* Reactions to the throwing out of Proposition 8: It's rational! It's irrational! At FlashReport, the Claremont Institute's John Eastman objects that U.S. District Chief Judge Vaughn R. Walker, who yesterday struck down the 2008 ballot initiative banning same-sex marriage, is a homosexual of the opposite persuasion who prefers the company of men and moreover lives in San Francisco. Is Walker's argument going to hold water? Read the highlights, which contain plenty of zingers and broad statements, but not a lot of legal-sounding stuff. The complete ruling [pdf] is long. At Volokh.com, Dale Carpenter says Walker's "maximalist" approach of defending gay marriage on both due process and equal protection grounds could lead to a reversal by the U.S. Supreme Court. An appeal has already been filed and the decision will probably be going to the SCOTUS one of these years. Reaction to Walker's ruling also suggests how lukewarm President Obama and the Democrats have been in their support for marriage freedom.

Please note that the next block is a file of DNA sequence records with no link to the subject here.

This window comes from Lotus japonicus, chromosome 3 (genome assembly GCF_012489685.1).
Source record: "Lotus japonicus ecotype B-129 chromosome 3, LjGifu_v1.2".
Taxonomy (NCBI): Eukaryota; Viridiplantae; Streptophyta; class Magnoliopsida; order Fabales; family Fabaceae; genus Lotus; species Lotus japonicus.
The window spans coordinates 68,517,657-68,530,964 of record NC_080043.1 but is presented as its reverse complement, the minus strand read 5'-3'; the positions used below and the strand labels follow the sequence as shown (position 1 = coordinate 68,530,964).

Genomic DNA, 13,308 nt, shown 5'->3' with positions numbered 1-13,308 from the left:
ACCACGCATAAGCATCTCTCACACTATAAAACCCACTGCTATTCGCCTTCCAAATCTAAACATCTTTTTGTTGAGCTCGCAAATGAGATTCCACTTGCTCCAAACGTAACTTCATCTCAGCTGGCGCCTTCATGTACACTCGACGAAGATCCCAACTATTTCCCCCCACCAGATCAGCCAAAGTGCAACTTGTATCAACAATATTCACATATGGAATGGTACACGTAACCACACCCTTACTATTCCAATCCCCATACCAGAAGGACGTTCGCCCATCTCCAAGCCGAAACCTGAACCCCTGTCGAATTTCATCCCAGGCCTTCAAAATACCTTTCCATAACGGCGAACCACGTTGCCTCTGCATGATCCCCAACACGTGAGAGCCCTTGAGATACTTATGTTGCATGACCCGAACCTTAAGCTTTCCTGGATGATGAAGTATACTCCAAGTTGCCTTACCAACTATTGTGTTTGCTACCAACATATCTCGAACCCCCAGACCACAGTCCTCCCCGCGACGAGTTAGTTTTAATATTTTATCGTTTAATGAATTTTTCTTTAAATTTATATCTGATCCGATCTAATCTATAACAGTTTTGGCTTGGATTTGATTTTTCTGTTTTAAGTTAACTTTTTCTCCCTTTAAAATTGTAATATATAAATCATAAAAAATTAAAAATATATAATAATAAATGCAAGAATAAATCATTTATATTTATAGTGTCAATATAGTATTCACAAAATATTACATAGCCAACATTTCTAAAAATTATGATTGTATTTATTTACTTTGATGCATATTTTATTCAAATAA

* Climate gas cleared up: A court has ruled that the ballot wording of Proposition 23—which would delay implementation of state climate-change laws—must be changed. Sacramento County Superior Court Judge Timothy Frawley affirmed a claim from the Howard Jarvis Taxpayers Association that the term "major polluters" written by Attorney General Jerry Brown's office was pejorative and tended to bias readers of the ballot booklets. In an expression of fair-mindedness that can only be the work of Robert Greene, the L.A. Times editorial board—never a friend of either polluters or the Jarvis organization— agrees with the judge.
* More Prop. 23 shenanigans: Opponents of the measure are trying to get U.S. Attorney General Eric Holder to put the screws to a major donor to the campaign. All this tsouris may be for nothing, as Prop.23 is an extreme long shot that is opposed by the current governor and both the Republican and Democratic candidates to replace him.
* When we go bankrupt in this state, we don't pussyfoot around: New government data show Californians lead the nation in "net scheduled debt"—the amount you have to pay back after all the bankruptcy proceedings. In the northern part of the state, bad debtors are still carrying an average of $483,410 even after bankruptcy protection.
* Did the recession cause the pension crisis? Not a bit of it: David Crane, Gov. Schwarzenegger's advisor for "Jobs & Economic Growth," shows that this is another case of blaming revenues for what is actually a spending problem. Costs have been skyrocketing over projected levels since the beginning of the century.